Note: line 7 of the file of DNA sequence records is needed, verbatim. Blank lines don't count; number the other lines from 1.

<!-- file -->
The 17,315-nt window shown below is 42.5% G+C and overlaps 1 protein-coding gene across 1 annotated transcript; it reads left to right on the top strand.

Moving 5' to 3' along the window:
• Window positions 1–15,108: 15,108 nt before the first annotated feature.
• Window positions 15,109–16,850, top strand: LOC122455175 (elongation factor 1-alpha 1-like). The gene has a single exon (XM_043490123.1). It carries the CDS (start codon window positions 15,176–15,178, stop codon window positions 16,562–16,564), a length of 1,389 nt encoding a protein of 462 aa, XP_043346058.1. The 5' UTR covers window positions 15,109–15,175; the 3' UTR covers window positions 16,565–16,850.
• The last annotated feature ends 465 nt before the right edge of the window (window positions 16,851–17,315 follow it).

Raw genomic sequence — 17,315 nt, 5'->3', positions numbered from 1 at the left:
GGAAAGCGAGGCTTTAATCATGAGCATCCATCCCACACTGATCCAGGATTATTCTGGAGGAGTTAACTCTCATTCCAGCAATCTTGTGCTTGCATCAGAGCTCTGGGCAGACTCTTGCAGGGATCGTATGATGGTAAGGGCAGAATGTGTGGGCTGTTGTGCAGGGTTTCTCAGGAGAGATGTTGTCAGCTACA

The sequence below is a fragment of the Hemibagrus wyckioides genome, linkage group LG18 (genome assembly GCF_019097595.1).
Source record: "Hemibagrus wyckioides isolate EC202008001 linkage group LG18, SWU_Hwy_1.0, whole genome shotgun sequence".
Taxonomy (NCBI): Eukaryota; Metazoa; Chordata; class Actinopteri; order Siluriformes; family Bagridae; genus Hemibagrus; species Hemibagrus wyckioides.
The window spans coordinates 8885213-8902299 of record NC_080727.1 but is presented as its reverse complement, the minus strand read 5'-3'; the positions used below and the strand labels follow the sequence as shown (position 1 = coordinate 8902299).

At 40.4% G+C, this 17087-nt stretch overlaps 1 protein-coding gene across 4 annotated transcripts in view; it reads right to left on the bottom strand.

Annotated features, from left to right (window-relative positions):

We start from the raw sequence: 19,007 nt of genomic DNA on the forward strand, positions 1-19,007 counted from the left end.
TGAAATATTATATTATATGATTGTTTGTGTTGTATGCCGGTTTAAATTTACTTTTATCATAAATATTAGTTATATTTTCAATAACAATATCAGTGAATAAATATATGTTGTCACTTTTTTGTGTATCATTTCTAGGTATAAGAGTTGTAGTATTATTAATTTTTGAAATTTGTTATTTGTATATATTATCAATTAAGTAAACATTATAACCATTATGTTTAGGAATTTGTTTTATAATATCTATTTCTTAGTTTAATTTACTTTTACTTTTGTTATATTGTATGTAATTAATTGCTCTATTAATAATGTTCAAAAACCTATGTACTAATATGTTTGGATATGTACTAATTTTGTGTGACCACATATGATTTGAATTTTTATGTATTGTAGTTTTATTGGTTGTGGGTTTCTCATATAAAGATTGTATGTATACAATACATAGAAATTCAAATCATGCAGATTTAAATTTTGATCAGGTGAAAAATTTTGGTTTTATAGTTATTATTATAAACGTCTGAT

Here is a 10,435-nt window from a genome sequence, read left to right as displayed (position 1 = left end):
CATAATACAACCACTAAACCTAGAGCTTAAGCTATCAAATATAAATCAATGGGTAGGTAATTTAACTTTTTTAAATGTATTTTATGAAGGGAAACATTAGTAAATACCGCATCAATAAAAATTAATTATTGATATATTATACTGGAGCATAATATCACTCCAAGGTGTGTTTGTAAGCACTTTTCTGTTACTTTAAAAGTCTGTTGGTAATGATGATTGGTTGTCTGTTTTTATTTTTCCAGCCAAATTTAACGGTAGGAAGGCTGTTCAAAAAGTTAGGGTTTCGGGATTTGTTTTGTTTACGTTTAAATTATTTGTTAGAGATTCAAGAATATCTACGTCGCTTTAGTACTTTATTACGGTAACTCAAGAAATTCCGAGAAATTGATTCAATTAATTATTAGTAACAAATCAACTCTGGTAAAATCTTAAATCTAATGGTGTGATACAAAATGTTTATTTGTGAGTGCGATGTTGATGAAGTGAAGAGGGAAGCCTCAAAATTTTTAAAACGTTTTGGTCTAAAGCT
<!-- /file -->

GGAAAGCGAGGCTTTAATCATGAGCATCCATCCCACACTGATCCAGGATTATTCTGGAGGAGTTAACTCTCATTCCAGCAATCTTGTGCTTGCATCAGAGCTCTGGGCAGACTCTTGCAGGGATCGTATGATGGTAAGGGCAGAATGTGTGGGCTGTTGTGCAGGGTTTCTCAGGAGAGATGTTGTCAGCTACA